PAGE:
A couple of new galleries opened on the Lower East Side.
312 Bowery (just above Houston)
|July 21st, The Hole hosted “The History of American Graffiti” book-signing event featuring special guest TAKI 183. Photo from their blog, “Art From Behind."|
Mulherin + Pollard Gallery
The gallery is at the end of Freeman Alley, across from Salon 94, off of Rivington between Bowery and Chrystie Streets. You can also enter at 187 Chrystie Street, but Freeman Alley is much more interesting. They have a group show there now entitled Mundus Incognita, but as yet there’s nothing on their website about it or future shows.
In other news:
Today Roberta Smith has an excellent review of the Met’s Frans Hals exhibition; this in contrast to the disappointing New Yorker review by Peter Schjeldahl (you can get only an excerpt online). Unfortunately, Schjeldahl's reviews lately have been superficial, contradictory and, surprising for The New Yorker, sloppily written.
One of the many nice thing about the Hals exhibition is the comparison you can make between Hals's painting Malle Babbe and a student version of the same subject. It really gives you a sense of how good Hals is.
|Detail, Frans Hals, Malle Babbe, 1633-35, Oil on canvas (Staatliche Museen, Berlin)|
|Detail, Style of Frans Hals, Malle Babbe, mid-17th century, Oil on canvas, (Metropolitan Museum of Art)|
Via the Los Angeles Times I found out about a FREE iPad app that has breathtaking photos, live-action video and interviews of a series of dances Merce Cunningham choreographed for the nonprofit visual and performing arts journal 2wice. And did I say it was FREE?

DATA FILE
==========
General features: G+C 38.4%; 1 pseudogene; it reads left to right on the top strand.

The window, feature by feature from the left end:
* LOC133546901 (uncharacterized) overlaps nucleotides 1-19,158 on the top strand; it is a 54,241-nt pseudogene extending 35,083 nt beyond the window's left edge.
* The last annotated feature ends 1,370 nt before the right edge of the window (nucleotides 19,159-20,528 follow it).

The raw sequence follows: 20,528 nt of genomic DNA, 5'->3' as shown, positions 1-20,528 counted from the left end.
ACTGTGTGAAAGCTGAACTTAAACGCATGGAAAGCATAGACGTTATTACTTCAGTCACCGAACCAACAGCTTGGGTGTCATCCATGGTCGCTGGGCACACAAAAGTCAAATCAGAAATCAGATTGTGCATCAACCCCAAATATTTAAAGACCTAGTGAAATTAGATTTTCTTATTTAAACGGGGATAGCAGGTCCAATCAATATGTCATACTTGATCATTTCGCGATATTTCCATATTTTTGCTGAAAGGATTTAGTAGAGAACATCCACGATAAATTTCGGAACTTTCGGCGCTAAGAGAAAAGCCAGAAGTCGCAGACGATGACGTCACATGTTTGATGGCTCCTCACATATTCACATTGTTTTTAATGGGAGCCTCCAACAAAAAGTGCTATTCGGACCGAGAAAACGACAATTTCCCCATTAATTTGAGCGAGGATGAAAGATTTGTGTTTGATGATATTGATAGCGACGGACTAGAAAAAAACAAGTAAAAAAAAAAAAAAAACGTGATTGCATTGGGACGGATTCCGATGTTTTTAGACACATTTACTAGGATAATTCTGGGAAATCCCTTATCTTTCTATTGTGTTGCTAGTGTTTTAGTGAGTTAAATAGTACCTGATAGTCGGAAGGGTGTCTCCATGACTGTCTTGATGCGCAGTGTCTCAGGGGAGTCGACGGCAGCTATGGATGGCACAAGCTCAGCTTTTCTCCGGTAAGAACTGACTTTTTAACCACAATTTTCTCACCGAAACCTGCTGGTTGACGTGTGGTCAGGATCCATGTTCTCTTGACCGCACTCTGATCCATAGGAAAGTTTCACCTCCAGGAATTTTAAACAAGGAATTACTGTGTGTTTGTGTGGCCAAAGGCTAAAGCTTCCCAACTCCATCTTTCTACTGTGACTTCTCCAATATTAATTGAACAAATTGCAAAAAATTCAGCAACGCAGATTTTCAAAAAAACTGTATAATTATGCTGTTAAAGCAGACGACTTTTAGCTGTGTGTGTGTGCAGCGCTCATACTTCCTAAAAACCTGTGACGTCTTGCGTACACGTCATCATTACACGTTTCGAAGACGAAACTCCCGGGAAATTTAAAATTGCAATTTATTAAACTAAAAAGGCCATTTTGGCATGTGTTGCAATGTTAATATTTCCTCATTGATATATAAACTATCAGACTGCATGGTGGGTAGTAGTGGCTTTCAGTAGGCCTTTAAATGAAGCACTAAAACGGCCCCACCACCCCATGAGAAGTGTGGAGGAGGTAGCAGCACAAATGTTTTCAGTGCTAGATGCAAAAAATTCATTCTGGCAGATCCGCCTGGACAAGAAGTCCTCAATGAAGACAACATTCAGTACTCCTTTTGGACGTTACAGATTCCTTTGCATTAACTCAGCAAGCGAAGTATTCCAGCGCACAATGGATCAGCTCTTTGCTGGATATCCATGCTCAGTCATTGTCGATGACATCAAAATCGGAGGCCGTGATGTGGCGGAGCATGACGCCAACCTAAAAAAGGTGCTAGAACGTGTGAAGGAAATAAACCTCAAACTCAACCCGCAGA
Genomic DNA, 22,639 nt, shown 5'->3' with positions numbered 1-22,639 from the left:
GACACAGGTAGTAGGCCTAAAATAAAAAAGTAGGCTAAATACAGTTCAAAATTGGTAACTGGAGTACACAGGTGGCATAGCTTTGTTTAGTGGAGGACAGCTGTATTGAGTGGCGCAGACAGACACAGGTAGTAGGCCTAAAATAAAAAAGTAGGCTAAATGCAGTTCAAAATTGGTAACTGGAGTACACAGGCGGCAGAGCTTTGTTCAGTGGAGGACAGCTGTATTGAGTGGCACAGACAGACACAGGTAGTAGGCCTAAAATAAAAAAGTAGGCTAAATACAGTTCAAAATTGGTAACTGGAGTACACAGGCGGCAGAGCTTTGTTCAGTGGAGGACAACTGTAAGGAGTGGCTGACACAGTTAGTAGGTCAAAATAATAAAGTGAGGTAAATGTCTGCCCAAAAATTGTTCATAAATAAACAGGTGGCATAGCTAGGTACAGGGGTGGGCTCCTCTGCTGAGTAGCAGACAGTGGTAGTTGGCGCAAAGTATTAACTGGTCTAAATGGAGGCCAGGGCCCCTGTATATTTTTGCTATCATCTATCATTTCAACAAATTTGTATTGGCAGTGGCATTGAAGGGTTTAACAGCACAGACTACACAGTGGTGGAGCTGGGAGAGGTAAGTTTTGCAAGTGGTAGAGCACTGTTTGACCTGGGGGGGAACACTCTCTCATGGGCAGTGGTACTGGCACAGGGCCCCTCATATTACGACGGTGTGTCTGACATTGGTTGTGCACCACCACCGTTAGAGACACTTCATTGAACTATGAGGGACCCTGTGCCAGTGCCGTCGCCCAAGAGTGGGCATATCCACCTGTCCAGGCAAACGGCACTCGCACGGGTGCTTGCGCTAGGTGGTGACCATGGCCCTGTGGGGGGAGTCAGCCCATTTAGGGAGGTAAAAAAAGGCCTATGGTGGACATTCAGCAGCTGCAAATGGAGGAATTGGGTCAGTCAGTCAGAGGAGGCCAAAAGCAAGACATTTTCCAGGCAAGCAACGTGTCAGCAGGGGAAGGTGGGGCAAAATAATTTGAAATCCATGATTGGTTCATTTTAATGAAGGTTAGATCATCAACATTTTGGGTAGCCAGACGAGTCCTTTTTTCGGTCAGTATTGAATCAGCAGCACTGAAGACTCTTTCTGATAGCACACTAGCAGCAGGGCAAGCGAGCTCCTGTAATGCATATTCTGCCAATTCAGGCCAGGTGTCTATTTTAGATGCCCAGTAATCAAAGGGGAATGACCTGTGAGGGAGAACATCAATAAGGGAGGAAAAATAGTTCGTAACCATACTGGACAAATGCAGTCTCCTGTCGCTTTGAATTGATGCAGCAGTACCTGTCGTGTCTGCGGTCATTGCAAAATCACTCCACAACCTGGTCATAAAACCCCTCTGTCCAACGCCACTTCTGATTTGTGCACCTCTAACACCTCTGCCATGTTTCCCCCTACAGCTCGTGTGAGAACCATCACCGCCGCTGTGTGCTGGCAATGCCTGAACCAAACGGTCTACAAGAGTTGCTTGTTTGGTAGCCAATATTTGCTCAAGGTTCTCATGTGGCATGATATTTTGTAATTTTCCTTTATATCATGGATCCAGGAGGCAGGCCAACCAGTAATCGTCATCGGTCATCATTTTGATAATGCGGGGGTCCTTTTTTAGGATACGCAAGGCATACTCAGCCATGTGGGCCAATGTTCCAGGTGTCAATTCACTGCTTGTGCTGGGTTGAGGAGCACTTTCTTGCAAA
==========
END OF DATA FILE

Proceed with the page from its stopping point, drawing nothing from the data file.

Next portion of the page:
|From 2wice's Merce Cunningham iPad App|
|Leonardo da Vinci, The Virgin and Child with St Anne and St John the Baptist, (The Burlington Cartoon), c.1499-1500, charcoal, black and white chalk on tinted paper mounted on canvas, 55.7 × 41.2 inches, (National Gallery, London)|
Another thing making the rounds is an article in The Art Newspaper about why art is getting bigger. They conclude: Commissioning and acquiring art has always been a way for the wealthy and powerful to affirm their position, taste, influence and money; and there is nothing new either about huge spaces to display it in.
Finally, this to lift your spirits: The New York Times went through their archives and came up with a series of photographs of kids playing in New York. It’s a joy to look at.
|1977: In the mud at Flushing Meadows-Corona Park, Neal Boenzi/The New York Times.|